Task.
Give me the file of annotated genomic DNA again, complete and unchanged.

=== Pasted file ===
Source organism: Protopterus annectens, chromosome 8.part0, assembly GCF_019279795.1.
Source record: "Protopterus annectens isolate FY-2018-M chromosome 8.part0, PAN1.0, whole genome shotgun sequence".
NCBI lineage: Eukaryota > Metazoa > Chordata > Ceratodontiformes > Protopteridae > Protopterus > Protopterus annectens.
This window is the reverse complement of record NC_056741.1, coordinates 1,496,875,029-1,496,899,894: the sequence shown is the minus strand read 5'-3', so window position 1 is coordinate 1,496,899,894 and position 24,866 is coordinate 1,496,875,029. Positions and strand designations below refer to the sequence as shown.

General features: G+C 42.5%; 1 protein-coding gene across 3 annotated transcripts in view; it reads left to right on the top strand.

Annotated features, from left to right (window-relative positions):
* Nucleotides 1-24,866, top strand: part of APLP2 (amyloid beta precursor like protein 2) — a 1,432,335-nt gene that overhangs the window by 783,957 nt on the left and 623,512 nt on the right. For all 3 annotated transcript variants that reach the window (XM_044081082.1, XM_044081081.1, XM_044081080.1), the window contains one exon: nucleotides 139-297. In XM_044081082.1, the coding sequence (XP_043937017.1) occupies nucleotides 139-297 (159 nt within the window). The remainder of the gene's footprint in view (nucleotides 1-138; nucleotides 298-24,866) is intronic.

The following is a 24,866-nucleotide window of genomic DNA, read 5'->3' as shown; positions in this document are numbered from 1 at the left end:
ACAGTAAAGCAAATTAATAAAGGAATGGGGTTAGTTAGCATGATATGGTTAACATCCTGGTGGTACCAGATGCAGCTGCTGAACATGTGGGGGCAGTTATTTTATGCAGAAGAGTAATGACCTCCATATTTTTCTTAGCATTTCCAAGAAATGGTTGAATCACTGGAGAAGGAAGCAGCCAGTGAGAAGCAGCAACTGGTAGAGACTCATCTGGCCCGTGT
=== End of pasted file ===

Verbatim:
Source organism: Protopterus annectens, chromosome 8.part0, assembly GCF_019279795.1.
Source record: "Protopterus annectens isolate FY-2018-M chromosome 8.part0, PAN1.0, whole genome shotgun sequence".
NCBI lineage: Eukaryota > Metazoa > Chordata > Ceratodontiformes > Protopteridae > Protopterus > Protopterus annectens.
This window is the reverse complement of record NC_056741.1, coordinates 1,496,875,029-1,496,899,894: the sequence shown is the minus strand read 5'-3', so window position 1 is coordinate 1,496,899,894 and position 24,866 is coordinate 1,496,875,029. Positions and strand designations below refer to the sequence as shown.

General features: G+C 42.5%; 1 protein-coding gene across 3 annotated transcripts in view; it reads left to right on the top strand.

Annotated features, from left to right (window-relative positions):
* Nucleotides 1-24,866, top strand: part of APLP2 (amyloid beta precursor like protein 2) — a 1,432,335-nt gene that overhangs the window by 783,957 nt on the left and 623,512 nt on the right. For all 3 annotated transcript variants that reach the window (XM_044081082.1, XM_044081081.1, XM_044081080.1), the window contains one exon: nucleotides 139-297. In XM_044081082.1, the coding sequence (XP_043937017.1) occupies nucleotides 139-297 (159 nt within the window). The remainder of the gene's footprint in view (nucleotides 1-138; nucleotides 298-24,866) is intronic.

The following is a 24,866-nucleotide window of genomic DNA, read 5'->3' as shown; positions in this document are numbered from 1 at the left end:
ACAGTAAAGCAAATTAATAAAGGAATGGGGTTAGTTAGCATGATATGGTTAACATCCTGGTGGTACCAGATGCAGCTGCTGAACATGTGGGGGCAGTTATTTTATGCAGAAGAGTAATGACCTCCATATTTTTCTTAGCATTTCCAAGAAATGGTTGAATCACTGGAGAAGGAAGCAGCCAGTGAGAAGCAGCAACTGGTAGAGACTCATCTGGCCCGTGT